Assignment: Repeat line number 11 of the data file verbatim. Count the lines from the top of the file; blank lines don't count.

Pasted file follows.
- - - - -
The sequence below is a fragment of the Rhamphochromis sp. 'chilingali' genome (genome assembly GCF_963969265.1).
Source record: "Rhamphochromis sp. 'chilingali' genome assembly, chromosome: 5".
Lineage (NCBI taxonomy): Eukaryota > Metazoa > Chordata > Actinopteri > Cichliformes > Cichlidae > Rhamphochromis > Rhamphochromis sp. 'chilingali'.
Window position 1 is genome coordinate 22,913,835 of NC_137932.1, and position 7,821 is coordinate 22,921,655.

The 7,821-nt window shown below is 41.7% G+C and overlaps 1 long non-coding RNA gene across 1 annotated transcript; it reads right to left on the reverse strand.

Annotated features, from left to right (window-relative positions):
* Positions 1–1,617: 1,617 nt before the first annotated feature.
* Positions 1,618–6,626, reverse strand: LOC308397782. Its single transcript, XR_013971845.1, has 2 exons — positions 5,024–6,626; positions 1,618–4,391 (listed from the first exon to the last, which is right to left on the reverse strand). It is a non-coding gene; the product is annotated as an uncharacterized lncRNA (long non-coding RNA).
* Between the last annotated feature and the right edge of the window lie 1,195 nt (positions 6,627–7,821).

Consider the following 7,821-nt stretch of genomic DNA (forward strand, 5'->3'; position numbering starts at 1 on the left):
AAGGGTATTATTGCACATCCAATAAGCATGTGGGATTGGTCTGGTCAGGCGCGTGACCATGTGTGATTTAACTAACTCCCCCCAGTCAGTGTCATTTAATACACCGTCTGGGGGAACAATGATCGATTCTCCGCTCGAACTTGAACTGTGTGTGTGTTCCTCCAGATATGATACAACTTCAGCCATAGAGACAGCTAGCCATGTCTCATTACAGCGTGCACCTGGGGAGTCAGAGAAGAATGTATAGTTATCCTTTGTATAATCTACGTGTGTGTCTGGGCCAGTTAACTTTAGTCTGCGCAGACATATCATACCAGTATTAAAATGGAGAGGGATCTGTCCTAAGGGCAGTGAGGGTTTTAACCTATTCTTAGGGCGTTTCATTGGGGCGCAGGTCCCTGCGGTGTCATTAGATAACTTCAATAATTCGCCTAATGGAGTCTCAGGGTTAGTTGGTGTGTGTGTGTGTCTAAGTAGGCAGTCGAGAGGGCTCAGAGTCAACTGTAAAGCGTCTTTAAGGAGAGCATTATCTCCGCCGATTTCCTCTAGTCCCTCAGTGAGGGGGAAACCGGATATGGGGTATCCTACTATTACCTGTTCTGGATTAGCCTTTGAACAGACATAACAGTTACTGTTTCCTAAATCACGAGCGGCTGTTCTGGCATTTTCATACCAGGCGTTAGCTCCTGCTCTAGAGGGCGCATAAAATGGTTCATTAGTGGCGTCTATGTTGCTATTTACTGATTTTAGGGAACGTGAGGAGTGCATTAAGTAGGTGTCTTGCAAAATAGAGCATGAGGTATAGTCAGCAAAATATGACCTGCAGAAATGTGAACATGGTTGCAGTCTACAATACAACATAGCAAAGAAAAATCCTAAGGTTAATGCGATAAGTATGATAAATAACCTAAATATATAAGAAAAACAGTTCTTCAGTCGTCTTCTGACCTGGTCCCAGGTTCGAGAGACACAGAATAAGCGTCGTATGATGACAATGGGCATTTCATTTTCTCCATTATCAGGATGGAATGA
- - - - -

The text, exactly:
AAGGGTATTATTGCACATCCAATAAGCATGTGGGATTGGTCTGGTCAGGCGCGTGACCATGTGTGATTTAACTAACTCCCCCCAGTCAGTGTCATTTAATACACCGTCTGGGGGAACAATGATCGATTCTCCGCTCGAACTTGAACTGTGTGTGTGTTCCTCCAGATATGATACAACTTCAGCCATAGAGACAGCTAGCCATGTCTCATTACAGCGTGCACCTGGGGAGTCAGAGAAGAATGTATAGTTATCCTTTGTATAATCTACGTGTGTGTCTGGGCCAGTTAACTTTAGTCTGCGCAGACATATCATACCAGTATTAAAATGGAGAGGGATCTGTCCTAAGGGCAGTGAGGGTTTTAACCTATTCTTAGGGCGTTTCATTGGGGCGCAGGTCCCTGCGGTGTCATTAGATAACTTCAATAATTCGCCTAATGGAGTCTCAGGGTTAGTTGGTGTGTGTGTGTGTCTAAGTAGGCAGTCGAGAGGGCTCAGAGTCAACTGTAAAGCGTCTTTAAGGAGAGCATTATCTCCGCCGATTTCCTCTAGTCCCTCAGTGAGGGGGAAACCGGATATGGGGTATCCTACTATTACCTGTTCTGGATTAGCCTTTGAACAGACATAACAGTTACTGTTTCCTAAATCACGAGCGGCTGTTCTGGCATTTTCATACCAGGCGTTAGCTCCTGCTCTAGAGGGCGCATAAAATGGTTCATTAGTGGCGTCTATGTTGCTATTTACTGATTTTAGGGAACGTGAGGAGTGCATTAAGTAGGTGTCTTGCAAAATAGAGCATGAGGTATAGTCAGCAAAATATGACCTGCAGAAATGTGAACATGGTTGCAGTCTACAATACAACATAGCAAAGAAAAATCCTAAGGTTAATGCGATAAGTATGATAAATAACCTAAATATATAAGAAAAACAGTTCTTCAGTCGTCTTCTGACCTGGTCCCAGGTTCGAGAGACACAGAATAAGCGTCGTATGATGACAATGGGCATTTCATTTTCTCCATTATCAGGATGGAATGA